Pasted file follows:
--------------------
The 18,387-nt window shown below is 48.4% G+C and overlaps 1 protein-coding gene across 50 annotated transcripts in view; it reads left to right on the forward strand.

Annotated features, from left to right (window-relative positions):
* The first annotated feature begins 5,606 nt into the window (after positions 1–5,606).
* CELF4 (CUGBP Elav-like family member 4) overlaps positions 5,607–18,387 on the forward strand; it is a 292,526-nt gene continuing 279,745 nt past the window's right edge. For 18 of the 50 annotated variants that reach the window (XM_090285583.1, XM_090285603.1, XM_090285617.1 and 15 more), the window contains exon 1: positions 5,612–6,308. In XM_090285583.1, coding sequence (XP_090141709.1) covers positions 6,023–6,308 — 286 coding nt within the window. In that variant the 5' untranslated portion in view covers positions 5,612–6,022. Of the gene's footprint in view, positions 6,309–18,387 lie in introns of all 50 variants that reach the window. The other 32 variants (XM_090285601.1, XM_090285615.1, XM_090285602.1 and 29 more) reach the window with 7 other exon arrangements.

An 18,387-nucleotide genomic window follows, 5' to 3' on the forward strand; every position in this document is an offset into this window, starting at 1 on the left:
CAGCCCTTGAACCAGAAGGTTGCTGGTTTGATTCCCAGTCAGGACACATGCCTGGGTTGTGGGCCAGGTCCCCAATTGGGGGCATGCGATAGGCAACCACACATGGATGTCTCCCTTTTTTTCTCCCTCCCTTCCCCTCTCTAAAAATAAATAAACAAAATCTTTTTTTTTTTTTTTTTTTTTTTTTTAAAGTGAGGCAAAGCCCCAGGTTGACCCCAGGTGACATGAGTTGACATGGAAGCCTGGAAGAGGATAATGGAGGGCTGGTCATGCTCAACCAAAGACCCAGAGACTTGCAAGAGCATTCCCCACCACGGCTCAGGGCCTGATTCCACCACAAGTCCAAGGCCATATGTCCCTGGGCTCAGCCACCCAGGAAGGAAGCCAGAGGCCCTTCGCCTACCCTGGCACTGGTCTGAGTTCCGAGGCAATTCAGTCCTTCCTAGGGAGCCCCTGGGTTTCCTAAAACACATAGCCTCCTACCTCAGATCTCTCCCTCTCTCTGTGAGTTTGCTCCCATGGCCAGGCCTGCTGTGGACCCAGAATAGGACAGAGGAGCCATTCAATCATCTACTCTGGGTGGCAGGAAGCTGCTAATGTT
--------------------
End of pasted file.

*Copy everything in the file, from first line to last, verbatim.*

The 18,387-nt window shown below is 48.4% G+C and overlaps 1 protein-coding gene across 50 annotated transcripts in view; it reads left to right on the forward strand.

Annotated features, from left to right (window-relative positions):
* The first annotated feature begins 5,606 nt into the window (after positions 1–5,606).
* CELF4 (CUGBP Elav-like family member 4) overlaps positions 5,607–18,387 on the forward strand; it is a 292,526-nt gene continuing 279,745 nt past the window's right edge. For 18 of the 50 annotated variants that reach the window (XM_090285583.1, XM_090285603.1, XM_090285617.1 and 15 more), the window contains exon 1: positions 5,612–6,308. In XM_090285583.1, coding sequence (XP_090141709.1) covers positions 6,023–6,308 — 286 coding nt within the window. In that variant the 5' untranslated portion in view covers positions 5,612–6,022. Of the gene's footprint in view, positions 6,309–18,387 lie in introns of all 50 variants that reach the window. The other 32 variants (XM_090285601.1, XM_090285615.1, XM_090285602.1 and 29 more) reach the window with 7 other exon arrangements.

An 18,387-nucleotide genomic window follows, 5' to 3' on the forward strand; every position in this document is an offset into this window, starting at 1 on the left:
CAGCCCTTGAACCAGAAGGTTGCTGGTTTGATTCCCAGTCAGGACACATGCCTGGGTTGTGGGCCAGGTCCCCAATTGGGGGCATGCGATAGGCAACCACACATGGATGTCTCCCTTTTTTTCTCCCTCCCTTCCCCTCTCTAAAAATAAATAAACAAAATCTTTTTTTTTTTTTTTTTTTTTTTTTTAAAGTGAGGCAAAGCCCCAGGTTGACCCCAGGTGACATGAGTTGACATGGAAGCCTGGAAGAGGATAATGGAGGGCTGGTCATGCTCAACCAAAGACCCAGAGACTTGCAAGAGCATTCCCCACCACGGCTCAGGGCCTGATTCCACCACAAGTCCAAGGCCATATGTCCCTGGGCTCAGCCACCCAGGAAGGAAGCCAGAGGCCCTTCGCCTACCCTGGCACTGGTCTGAGTTCCGAGGCAATTCAGTCCTTCCTAGGGAGCCCCTGGGTTTCCTAAAACACATAGCCTCCTACCTCAGATCTCTCCCTCTCTCTGTGAGTTTGCTCCCATGGCCAGGCCTGCTGTGGACCCAGAATAGGACAGAGGAGCCATTCAATCATCTACTCTGGGTGGCAGGAAGCTGCTAATGTT